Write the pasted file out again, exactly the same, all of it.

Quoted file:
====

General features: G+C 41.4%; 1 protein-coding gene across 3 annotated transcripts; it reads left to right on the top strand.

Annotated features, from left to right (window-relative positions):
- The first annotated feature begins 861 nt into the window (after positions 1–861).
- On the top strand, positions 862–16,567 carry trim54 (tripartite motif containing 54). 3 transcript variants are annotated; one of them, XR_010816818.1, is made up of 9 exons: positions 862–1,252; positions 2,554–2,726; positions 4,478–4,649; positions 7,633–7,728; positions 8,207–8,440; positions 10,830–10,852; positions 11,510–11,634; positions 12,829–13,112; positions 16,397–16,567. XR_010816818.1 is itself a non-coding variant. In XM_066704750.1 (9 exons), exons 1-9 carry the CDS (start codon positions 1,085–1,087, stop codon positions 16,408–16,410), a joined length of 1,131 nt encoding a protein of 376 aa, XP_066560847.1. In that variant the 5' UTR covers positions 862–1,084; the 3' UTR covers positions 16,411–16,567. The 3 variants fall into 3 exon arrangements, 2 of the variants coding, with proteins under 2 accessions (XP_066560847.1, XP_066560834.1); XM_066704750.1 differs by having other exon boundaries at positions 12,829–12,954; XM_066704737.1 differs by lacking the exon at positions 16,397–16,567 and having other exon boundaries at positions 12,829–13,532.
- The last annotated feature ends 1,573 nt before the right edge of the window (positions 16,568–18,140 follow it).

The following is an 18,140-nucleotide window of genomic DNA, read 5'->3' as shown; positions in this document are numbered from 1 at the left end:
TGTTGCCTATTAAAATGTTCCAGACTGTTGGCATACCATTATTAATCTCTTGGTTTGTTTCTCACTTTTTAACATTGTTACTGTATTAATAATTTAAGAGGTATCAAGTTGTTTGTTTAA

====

General features: G+C 41.4%; 1 protein-coding gene across 3 annotated transcripts; it reads left to right on the top strand.

Annotated features, from left to right (window-relative positions):
- The first annotated feature begins 861 nt into the window (after positions 1–861).
- On the top strand, positions 862–16,567 carry trim54 (tripartite motif containing 54). 3 transcript variants are annotated; one of them, XR_010816818.1, is made up of 9 exons: positions 862–1,252; positions 2,554–2,726; positions 4,478–4,649; positions 7,633–7,728; positions 8,207–8,440; positions 10,830–10,852; positions 11,510–11,634; positions 12,829–13,112; positions 16,397–16,567. XR_010816818.1 is itself a non-coding variant. In XM_066704750.1 (9 exons), exons 1-9 carry the CDS (start codon positions 1,085–1,087, stop codon positions 16,408–16,410), a joined length of 1,131 nt encoding a protein of 376 aa, XP_066560847.1. In that variant the 5' UTR covers positions 862–1,084; the 3' UTR covers positions 16,411–16,567. The 3 variants fall into 3 exon arrangements, 2 of the variants coding, with proteins under 2 accessions (XP_066560847.1, XP_066560834.1); XM_066704750.1 differs by having other exon boundaries at positions 12,829–12,954; XM_066704737.1 differs by lacking the exon at positions 16,397–16,567 and having other exon boundaries at positions 12,829–13,532.
- The last annotated feature ends 1,573 nt before the right edge of the window (positions 16,568–18,140 follow it).

The following is an 18,140-nucleotide window of genomic DNA, read 5'->3' as shown; positions in this document are numbered from 1 at the left end:
TGTTGCCTATTAAAATGTTCCAGACTGTTGGCATACCATTATTAATCTCTTGGTTTGTTTCTCACTTTTTAACATTGTTACTGTATTAATAATTTAAGAGGTATCAAGTTGTTTGTTTAA